A real example of a miscarriage of justice attributable to the prosecutor’s fallacy is well-known. In 1974, Scotland Yard arrested a group of six men for two bomb explosions in Birmingham pubs attributed to the Provisional IRA. Their hands were swabbed for traces of nitro-glycerine and the swabs then analysed. Based on a positive test result, a forensic scientist testified at trial that he was 99% certain the defendants had handled explosives. However, it then transpired on appeal that many other substances can produce positive test results, including paint, lacquer, playing cards, soil, gasoline, cigarettes, and soap. The forensic scientist mistook the probability of a positive test result assuming that the suspects had handled explosives, with the probability that the suspects had handled explosives given a positive test. The convictions of the Birmingham Six were overturned on appeal as a result.

Although Bayes’ Theorem is well-understood and extremely powerful, it does depend on reliable and extensive datasets, and this can lead to other problems.

In 2010 a convicted killer, “T”, took his case to the Court of Appeal. The evidence against him included a shoeprint from a pair of Nike trainers, which seemed to match a pair found at his home. To apply Bayes’ Theorem correctly, the statistical analysis needed to consider the probability of the print at the crime scene coming from the same pair of Nike trainers as those found at the suspect’s house. To work out that probability, the calculation needed to factor in how common that precise kind of shoe was, the size of the shoe, how the sole had been worn down and any damage to it. But between 1996 and 2006 Nike distributed 786,000 pairs of trainers in the UK. In addition there are 1,200 different sole patterns of Nike trainers and around 42 million pairs of sports shoes sold every year. Not surprisingly, at the trial the expert couldn’t even say exactly how many of one particular type of Nike trainer there were in the country.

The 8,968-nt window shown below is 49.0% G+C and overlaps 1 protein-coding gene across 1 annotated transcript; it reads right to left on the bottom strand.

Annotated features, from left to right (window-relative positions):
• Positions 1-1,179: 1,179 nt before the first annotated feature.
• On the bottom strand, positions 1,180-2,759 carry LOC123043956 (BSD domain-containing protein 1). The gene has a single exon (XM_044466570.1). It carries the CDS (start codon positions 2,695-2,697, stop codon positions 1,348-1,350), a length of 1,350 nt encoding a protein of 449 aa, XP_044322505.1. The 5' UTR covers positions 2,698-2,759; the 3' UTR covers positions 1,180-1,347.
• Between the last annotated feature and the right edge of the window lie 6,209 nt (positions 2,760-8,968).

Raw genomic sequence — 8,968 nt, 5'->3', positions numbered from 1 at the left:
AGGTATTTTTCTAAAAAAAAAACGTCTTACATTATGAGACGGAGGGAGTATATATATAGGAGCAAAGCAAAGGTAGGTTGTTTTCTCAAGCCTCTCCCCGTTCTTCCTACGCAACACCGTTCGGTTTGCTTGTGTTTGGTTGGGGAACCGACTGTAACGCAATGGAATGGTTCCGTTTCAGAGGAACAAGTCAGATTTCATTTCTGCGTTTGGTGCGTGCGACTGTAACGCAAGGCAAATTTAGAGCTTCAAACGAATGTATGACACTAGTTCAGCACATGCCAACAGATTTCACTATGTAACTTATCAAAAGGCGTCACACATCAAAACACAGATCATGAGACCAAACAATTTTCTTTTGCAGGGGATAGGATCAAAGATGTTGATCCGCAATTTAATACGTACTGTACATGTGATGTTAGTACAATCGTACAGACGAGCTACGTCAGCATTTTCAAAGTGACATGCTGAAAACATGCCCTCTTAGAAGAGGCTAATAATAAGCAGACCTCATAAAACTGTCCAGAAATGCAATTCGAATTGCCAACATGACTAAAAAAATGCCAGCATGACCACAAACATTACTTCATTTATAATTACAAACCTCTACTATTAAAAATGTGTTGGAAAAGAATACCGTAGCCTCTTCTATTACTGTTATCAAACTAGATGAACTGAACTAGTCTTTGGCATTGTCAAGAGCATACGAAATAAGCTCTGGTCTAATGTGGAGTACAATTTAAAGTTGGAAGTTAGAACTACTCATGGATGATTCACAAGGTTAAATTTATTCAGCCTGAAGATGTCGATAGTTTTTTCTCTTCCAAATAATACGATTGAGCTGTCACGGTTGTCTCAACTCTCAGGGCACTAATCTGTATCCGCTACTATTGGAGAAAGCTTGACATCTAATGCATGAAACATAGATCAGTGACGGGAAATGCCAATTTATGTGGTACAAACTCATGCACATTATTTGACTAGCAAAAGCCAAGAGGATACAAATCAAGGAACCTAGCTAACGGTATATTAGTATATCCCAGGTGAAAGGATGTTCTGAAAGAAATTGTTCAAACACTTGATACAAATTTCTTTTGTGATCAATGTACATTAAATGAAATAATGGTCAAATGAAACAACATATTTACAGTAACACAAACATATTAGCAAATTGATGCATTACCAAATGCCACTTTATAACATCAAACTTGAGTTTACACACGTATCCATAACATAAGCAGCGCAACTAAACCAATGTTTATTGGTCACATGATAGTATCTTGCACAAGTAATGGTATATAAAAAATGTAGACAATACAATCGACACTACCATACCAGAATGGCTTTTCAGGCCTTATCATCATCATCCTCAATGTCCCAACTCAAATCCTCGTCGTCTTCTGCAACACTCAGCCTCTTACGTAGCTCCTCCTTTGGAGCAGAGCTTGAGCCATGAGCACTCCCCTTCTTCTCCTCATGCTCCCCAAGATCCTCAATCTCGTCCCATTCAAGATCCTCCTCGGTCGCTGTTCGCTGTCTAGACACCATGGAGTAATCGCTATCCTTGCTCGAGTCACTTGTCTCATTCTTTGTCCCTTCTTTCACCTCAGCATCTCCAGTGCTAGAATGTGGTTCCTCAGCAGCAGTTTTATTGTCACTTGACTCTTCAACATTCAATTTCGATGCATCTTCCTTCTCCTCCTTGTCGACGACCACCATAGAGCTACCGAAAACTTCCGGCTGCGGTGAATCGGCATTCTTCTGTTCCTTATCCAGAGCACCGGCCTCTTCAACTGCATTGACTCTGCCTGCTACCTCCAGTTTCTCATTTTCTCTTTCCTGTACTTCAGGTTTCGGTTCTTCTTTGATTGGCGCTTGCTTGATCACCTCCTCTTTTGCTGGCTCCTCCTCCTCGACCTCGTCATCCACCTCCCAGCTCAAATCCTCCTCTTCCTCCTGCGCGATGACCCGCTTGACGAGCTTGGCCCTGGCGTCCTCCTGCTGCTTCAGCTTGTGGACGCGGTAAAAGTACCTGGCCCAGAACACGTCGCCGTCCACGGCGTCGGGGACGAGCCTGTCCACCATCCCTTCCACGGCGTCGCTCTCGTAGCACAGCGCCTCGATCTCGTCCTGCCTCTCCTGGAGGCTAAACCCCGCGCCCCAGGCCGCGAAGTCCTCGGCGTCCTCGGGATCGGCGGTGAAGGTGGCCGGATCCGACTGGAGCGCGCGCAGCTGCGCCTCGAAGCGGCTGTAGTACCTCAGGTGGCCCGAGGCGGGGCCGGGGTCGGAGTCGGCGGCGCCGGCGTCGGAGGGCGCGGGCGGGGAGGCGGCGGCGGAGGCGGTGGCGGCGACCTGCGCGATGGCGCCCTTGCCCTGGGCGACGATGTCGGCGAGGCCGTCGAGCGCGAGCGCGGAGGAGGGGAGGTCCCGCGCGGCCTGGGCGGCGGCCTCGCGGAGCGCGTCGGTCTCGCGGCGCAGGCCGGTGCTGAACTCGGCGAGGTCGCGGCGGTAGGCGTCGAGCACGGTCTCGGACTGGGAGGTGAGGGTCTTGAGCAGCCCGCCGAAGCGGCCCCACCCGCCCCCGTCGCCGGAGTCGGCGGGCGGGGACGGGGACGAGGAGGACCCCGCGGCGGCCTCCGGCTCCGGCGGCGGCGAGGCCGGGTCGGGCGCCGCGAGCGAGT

The Court of Appeal therefore decided that the conviction was unsafe, and in its judgment warned (not for the first time) that Bayes’ Theorem had to be used with considerable caution, and only when sufficient data was available. The judgment lead to some rather overblown commentary about how the Courts were rejecting the use of statistics; read properly, the Court of Appeal was simply saying that where it is used, statistics needs to be applied carefully and in the knowledge of its limitations. To rely on statistics alone, without any other corroborating evidence, is very risky.

for more information contact David Vaughan-Birch.